Thank you, Mr. Chair. Good morning, everyone.
I feel sometimes that I'm here way too often, but I appreciate all the good work you're doing on this. I'm pleased to be back in respect to a matter arising from the NATO Parliamentary Association meeting that was held on October 30.
In responding to your board's request on this matter arising out of your last meeting, the JIC met yesterday afternoon at a public meeting. It considered potential responses and, frankly, resolutions to the concerns that were raised here. With the help of our clerks—Colette and her team—we were able to put forward and ultimately agree to a resolution that we hope will meet that test. We'll circulate it in a moment.
Essentially, it does two things.
First, it addresses the issue of a motion having been put forward by the association that involves non-confidence in the chair of the association. There would be a neutral chairperson—i.e., one of the two JIC co-chairs would chair that meeting and the deliberations on that particular motion.
Second, it provides a process of appeal. Should a specific number of members feel that there was a contravention of the constitution as it pertained to that particular meeting, within a certain number of days, if they wished to, they could give notice of appeal and have that process taken up by the JIC itself.
If possible, we'll circulate the motion and go through it briefly, and then I'll be happy to take any questions.
While those are being circulated, I should say that the JIC adopted this motion at its meeting yesterday, and it is prepared to follow through with it.
The motion is as follows:
That, notwithstanding any provision in association constitutions or usual practice, effective upon the adoption of this motion, when a matter relating to the confidence in the Chair of an Association arises at an association general meeting, the following procedure shall apply:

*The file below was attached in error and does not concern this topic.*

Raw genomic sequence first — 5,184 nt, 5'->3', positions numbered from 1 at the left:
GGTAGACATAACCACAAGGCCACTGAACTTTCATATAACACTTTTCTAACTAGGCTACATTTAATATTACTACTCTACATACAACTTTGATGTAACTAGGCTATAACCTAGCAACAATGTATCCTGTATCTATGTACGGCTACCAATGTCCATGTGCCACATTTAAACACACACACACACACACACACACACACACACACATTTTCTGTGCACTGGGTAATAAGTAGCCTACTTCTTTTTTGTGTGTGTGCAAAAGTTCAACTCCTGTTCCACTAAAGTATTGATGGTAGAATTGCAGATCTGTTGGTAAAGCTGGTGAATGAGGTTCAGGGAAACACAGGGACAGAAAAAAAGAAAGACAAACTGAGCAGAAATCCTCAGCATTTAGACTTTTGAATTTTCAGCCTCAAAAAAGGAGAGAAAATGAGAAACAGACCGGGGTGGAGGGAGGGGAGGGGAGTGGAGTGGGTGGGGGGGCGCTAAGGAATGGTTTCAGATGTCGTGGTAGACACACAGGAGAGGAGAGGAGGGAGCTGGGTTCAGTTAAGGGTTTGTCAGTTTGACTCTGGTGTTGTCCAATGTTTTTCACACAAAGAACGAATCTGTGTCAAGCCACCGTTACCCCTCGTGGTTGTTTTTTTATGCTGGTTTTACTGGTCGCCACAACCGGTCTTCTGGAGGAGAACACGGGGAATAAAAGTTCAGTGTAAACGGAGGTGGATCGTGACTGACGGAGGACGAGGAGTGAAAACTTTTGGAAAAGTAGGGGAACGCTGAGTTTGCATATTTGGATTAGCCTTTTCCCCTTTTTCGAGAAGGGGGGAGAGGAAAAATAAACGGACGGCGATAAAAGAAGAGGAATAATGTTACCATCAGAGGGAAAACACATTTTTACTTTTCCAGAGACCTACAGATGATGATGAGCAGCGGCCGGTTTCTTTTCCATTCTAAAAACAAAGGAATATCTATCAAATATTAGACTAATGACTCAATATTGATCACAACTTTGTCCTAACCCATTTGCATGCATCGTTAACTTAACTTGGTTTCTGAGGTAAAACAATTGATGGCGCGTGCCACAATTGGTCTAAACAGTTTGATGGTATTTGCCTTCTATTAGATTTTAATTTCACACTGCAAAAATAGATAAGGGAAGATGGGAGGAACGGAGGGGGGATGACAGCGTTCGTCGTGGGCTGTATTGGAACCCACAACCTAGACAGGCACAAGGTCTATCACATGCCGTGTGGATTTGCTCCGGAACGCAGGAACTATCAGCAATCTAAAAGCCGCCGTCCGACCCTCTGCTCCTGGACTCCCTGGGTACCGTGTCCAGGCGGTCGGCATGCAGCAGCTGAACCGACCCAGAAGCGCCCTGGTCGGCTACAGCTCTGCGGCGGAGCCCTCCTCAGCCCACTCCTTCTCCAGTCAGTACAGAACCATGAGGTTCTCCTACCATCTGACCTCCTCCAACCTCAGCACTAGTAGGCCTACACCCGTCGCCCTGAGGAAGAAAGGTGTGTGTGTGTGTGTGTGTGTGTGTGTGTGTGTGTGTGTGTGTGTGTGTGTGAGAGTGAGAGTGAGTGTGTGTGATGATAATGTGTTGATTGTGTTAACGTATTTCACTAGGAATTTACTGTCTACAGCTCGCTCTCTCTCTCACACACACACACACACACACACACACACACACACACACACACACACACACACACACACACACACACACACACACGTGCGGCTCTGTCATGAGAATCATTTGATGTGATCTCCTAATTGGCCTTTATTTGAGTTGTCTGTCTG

a. One of the JIC Co-Chairs shall preside over the meeting during the consideration of the matter;
b. Ten (10) percent of the membership but no less than ten (10) members of the association may appeal a decision of the general assembly relating to the confidence in the Chair to the Joint Interparliamentary Council, by notifying the Clerk of the Council in writing within 10 sitting days following the meeting of the general assembly; and such notice shall cite which provision of the association's constitution has been breached;
(c) The Council shall meet to consider the appeal within 15 sitting days following receipt of this notice;
(d) The general assembly's decision which is the subject of the appeal will take effect unless the JIC co-chairs, upon receipt of the notice of appeal, instruct that it be suspended until the appeal is resolved definitively by the JIC.
That all associations be informed of this new procedure.
That's essentially it, in a nutshell. It achieves the two things.
As a final point, I'll make a brief comment.
There was considerable discussion about the notion of suspending the decision of the general assembly. As a compromise, we were able to come to an agreement that there would be a stopgap provision there. For example, if the decision taken by the general assembly was aggrieved by the given number of members, and if the infractions of the constitution were sufficiently egregious, the co-chairs could effectively suspend that decision. They would take a look at that. The appeal would still go through, one way or the other, but there was considerable discussion on whether a decision taken involving the confidence of a co-chair and subsequently appealed should require that the association's decision be suspended until the appeal had taken place.
I think we resolved that by putting that interim step in place as an option. The JIC chairs would simply review what the appeal was about, look at the substantive aspects of it, and then make a decision as to whether that decision should be suspended or not pending the appeal.